Frugalistas looking to snag a bargain on a massage or a fancy dinner at new restaurant can spend a lot of time browsing daily deal sites. While these sites provide the opportunity to try new businesses at a discounted price, shoppers need to be sure they read the fine print on their deals and understand the sites’ terms of service agreements to avoid complications when they redeem their deal vouchers.
These tips will help you better understand the daily deal sites so you can shop safely and enjoy the deals you purchase.
Check the expiration and black-out dates
Most daily deals have expiration dates. Plan accordingly so you use your voucher before the deal expires. Make sure you check for blackout dates too. Some of the popular vacation deals can only be redeemed during certain times of the year.
Do your research
Spend five or ten minutes reading reviews of the product or service you’re thinking about purchasing. If the company has a lot of bad reviews, you may want to skip the purchase, no matter how great the deal seems to be.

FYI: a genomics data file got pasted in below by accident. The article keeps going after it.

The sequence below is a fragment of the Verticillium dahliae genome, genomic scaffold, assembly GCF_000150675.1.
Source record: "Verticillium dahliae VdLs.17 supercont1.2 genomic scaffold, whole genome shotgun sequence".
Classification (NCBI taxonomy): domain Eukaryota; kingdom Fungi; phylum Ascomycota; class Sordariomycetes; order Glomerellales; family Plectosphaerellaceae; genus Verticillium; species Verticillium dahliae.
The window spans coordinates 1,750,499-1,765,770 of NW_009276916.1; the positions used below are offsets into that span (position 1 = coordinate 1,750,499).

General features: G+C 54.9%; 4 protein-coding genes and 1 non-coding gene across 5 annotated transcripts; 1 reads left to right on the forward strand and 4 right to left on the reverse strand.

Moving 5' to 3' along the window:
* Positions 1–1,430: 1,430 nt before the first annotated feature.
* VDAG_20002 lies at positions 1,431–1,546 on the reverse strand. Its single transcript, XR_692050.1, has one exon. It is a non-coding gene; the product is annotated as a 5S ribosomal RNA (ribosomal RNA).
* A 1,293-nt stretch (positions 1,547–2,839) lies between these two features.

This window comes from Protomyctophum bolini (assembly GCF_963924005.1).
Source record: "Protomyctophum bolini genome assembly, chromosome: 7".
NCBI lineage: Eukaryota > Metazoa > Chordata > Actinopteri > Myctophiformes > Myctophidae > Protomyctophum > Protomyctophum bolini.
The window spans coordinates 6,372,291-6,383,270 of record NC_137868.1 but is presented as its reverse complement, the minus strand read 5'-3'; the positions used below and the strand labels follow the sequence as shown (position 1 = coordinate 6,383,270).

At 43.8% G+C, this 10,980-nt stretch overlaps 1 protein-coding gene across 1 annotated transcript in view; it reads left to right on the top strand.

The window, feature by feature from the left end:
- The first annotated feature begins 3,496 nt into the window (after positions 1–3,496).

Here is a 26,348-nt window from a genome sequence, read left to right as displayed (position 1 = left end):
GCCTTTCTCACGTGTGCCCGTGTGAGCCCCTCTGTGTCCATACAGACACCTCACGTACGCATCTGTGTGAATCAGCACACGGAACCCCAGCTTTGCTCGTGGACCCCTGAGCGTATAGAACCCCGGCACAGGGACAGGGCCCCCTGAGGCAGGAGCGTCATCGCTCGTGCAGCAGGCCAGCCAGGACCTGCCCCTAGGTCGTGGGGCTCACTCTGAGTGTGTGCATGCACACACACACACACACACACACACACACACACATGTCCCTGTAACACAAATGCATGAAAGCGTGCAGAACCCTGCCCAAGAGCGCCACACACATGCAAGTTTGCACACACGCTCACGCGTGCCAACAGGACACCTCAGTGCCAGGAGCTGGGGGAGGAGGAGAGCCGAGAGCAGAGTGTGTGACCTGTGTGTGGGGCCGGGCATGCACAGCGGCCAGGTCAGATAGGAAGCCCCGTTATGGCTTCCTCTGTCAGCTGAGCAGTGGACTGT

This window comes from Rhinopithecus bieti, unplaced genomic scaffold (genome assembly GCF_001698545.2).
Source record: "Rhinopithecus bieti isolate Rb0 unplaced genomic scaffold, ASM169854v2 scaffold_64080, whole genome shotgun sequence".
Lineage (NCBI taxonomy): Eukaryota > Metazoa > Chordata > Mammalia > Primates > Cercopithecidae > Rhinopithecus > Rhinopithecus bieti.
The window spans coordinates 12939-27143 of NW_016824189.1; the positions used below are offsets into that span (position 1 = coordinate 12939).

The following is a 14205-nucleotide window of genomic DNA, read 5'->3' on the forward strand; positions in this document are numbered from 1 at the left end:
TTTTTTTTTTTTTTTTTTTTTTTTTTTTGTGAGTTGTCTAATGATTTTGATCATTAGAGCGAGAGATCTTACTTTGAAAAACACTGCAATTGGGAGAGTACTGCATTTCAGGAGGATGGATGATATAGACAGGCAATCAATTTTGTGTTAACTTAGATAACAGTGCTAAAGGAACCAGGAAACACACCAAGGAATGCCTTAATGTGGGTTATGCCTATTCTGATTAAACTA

Understand how you can use the deal
Some deals you can use more than once until the entire amount of the deal is gone, but other coupons you have to use all at once. In general, you can’t combine a daily deal with another coupon or promotion. Read the conditions of your specific deal before you buy. If you’ve read the fine print, but still don’t understand everything, ask questions before you buy. Many of the daily deal sites have a frequently asked questions section or an area of the site where they handle questions about specific deals.